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Court Case

North Carolina v. Covington

North Carolina v. Covington is an appeal by state lawmakers to the U.S. Supreme Court that sought review of a federal three-judge panel’s ruling that twenty-eight of North Carolina’s legislative districts are unconstitutional racial gerrymanders. The lawmakers simultaneously pursued an appeal to vacate the panel’s remedial order calling for special elections in 2017. The Supreme Court affirmed in part the lower court’s order, upholding changes made to remedy racial gerrymandering but reversing the changes made to two state districts redrawn by the legislature in other parts of the state.

Published: June 28, 2018

Case Background

In a lawsuit filed in May 2015, 31 North Carolina residents sued the state, leaders of the legislative redistricting committee, and the state board of elections, contending that Republican lawmakers had packed African-American voters into nine Senate districts and 19 House districts in violation of the Equal Protection Clause of the Fourteenth Amendment.  According to the plaintiffs, Republican lawmakers relied too heavily on race when drawing the districts in 2011, unnecessarily increasing the percentage of black voters in districts where black voters had been successfully electing their candidates of choice in years prior.

In August 2016, the panel unanimously agreed with the plaintiffs that lawmakers designed the 2011 state map to weaken the influence of black voters.

That November, state lawmakers appealed the panel’s ruling to the U.S. Supreme Court, arguing that the legislature drew the districts to avoid violating the Voting Rights Act. While the lawmakers’ appeal to the Supreme Court was pending, the panel ordered the General Assembly to create a remedial state house map by March 15, 2017 and to hold a special election in fall 2017 using the new districts.

The state petitioned the Supreme Court to stay the district court’s remedy pending the resolution of the state’s earlier appeal. The Court granted the stay, issuing an order temporarily blocking the lower court’s remedial order and putting the 2017 special elections on hold.

On June 5, 2017, the Supreme Court summarily affirmed the decision of the trial court. The Court also vacated the order staying implementation of a remedy and 2017 special elections, with instructions to the trial court to re-weigh the balance of equities in determining whether special elections in 2017 were appropriate.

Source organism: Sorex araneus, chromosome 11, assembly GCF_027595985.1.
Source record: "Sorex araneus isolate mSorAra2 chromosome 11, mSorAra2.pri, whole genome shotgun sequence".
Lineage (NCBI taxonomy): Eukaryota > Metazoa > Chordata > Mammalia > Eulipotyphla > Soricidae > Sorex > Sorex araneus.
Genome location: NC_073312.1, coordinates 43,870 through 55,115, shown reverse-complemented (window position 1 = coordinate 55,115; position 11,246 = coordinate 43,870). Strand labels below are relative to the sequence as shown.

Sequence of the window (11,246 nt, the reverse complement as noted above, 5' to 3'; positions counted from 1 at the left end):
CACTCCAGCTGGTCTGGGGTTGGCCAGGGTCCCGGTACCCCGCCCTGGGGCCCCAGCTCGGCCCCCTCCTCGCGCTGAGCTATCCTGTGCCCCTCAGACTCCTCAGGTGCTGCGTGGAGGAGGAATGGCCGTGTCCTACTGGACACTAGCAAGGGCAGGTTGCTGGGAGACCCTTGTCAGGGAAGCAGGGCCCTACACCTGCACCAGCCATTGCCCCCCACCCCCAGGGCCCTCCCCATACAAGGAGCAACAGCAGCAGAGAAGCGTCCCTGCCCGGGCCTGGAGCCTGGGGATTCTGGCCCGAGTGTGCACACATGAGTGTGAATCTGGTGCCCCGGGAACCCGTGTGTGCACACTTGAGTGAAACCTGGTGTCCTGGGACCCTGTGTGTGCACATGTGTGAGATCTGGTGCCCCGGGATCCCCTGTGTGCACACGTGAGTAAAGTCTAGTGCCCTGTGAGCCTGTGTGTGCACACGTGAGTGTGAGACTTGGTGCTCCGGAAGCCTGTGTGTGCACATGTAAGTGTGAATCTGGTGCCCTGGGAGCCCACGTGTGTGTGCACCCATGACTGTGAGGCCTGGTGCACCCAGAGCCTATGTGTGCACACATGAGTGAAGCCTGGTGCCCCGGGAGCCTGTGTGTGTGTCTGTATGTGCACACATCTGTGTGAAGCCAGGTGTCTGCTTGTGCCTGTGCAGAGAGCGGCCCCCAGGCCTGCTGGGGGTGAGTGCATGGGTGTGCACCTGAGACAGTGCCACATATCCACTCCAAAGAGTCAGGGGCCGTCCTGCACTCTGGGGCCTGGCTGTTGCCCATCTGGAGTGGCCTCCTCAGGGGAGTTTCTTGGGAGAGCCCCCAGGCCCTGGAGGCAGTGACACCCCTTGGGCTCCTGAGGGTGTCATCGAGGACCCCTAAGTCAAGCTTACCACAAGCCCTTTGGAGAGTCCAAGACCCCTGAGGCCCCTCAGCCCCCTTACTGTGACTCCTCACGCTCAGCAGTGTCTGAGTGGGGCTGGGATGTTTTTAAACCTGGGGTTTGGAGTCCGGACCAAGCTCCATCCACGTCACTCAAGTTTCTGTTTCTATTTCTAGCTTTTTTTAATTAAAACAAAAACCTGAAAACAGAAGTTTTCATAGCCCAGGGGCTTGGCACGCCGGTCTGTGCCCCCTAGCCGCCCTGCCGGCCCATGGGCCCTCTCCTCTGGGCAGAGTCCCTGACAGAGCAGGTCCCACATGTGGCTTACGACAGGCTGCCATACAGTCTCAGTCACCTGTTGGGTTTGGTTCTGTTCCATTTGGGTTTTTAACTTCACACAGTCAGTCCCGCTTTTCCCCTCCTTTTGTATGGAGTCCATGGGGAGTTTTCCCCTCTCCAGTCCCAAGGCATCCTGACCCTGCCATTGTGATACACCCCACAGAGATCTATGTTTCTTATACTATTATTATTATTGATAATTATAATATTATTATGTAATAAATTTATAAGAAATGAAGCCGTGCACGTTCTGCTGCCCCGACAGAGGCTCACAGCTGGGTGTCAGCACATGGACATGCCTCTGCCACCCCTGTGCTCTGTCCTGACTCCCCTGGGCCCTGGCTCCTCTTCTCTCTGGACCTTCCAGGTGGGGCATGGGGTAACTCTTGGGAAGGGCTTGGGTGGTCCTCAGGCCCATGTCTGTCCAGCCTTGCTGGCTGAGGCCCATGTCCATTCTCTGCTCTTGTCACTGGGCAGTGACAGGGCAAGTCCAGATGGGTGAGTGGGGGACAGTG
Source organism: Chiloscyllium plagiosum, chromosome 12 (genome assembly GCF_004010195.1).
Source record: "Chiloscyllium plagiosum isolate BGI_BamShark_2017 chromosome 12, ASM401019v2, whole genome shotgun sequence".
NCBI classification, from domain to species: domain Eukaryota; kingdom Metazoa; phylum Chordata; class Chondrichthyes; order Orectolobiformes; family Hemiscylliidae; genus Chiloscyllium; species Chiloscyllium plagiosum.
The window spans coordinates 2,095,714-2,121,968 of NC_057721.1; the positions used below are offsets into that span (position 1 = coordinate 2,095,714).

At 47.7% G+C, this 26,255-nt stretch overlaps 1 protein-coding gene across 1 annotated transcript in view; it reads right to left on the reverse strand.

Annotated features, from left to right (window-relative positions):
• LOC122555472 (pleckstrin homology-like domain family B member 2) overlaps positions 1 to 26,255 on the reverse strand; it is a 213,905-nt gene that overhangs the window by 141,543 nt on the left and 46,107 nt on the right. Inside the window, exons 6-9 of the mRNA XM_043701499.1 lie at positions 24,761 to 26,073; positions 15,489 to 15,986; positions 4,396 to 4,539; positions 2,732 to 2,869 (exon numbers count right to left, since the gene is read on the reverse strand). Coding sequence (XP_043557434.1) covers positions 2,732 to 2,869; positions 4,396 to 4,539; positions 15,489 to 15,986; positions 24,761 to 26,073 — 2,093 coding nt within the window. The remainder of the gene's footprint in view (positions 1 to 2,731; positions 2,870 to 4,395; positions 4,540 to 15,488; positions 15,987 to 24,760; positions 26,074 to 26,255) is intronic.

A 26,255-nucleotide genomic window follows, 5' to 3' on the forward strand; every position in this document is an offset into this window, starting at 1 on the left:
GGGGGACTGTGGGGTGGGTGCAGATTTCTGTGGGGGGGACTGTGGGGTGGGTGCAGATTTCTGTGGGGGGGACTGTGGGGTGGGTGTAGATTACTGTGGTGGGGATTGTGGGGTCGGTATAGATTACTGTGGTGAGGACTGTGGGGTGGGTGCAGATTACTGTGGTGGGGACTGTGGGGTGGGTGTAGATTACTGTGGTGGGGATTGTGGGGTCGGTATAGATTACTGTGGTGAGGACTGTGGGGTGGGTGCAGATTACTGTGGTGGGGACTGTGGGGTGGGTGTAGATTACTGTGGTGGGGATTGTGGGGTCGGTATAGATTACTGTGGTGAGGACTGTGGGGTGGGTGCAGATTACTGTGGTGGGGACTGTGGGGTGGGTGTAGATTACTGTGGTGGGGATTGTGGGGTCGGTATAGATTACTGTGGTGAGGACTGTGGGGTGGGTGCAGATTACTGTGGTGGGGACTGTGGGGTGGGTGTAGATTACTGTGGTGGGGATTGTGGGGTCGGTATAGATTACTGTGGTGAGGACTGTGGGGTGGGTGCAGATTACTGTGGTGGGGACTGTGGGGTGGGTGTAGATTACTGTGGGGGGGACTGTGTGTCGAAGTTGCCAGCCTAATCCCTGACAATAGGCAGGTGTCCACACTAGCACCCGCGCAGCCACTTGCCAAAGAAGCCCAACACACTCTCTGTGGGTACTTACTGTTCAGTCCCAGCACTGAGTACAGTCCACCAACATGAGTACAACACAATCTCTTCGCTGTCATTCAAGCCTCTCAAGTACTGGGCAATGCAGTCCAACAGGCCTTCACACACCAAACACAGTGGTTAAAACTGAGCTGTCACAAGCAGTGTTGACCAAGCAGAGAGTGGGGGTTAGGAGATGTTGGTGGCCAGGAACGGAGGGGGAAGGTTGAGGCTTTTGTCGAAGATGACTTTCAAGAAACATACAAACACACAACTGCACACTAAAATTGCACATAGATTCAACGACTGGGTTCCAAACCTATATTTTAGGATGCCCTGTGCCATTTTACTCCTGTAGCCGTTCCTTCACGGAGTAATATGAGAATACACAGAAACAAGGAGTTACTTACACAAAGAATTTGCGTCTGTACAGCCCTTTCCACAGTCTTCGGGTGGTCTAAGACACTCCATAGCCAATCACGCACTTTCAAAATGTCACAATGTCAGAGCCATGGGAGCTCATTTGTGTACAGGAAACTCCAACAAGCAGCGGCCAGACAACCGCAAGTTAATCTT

After holding a hearing about the remedial process, the court ordered the North Carolina legislature to adopt new legislative maps. On September 7, 2017, the state filed its remedial plans. The plaintiffs filed objections to twelve of the newly drawn districts in the state’s remedial plans, claiming that four districts are still racial gerrymanders and several districts violate the state constitution.

After holding a hearing on the remedial plans, the court appointed a special master to prepare a report and redraw two senate districts and seven house districts that the court believed were legally infirm.

On January 19, 2018 the court approved the state’s 2017 plan as modified by the special master’s recommended plans. The legislative defendants filed an emergency motion to stay the district court’s decision to enjoin the special master’s recommendations to the 2017 plan pending Supreme Court review. The court has yet to rule on the motion to stay. The legislative defendants filed their notice of appeal to the Supreme Court on January 23.  

On February 6, the Supreme Court granted the application for stay in part and denied it in part, staying the remedial map’s revisions to state legislative districts in Wake and Mecklenburg County pending appeal but allowing other changes to go into effect.

On June 28, the Supreme Court affirmed in part the lower court’s order, upholding changes made to remedy racial gerrymandering but reversing the changes made to two state districts redrawn by the legislature in other parts of the state. 

Documents

District Court

U.S. Supreme Court

District Court (on remand) 

U.S. Supreme Court 

Jurisdictional Stage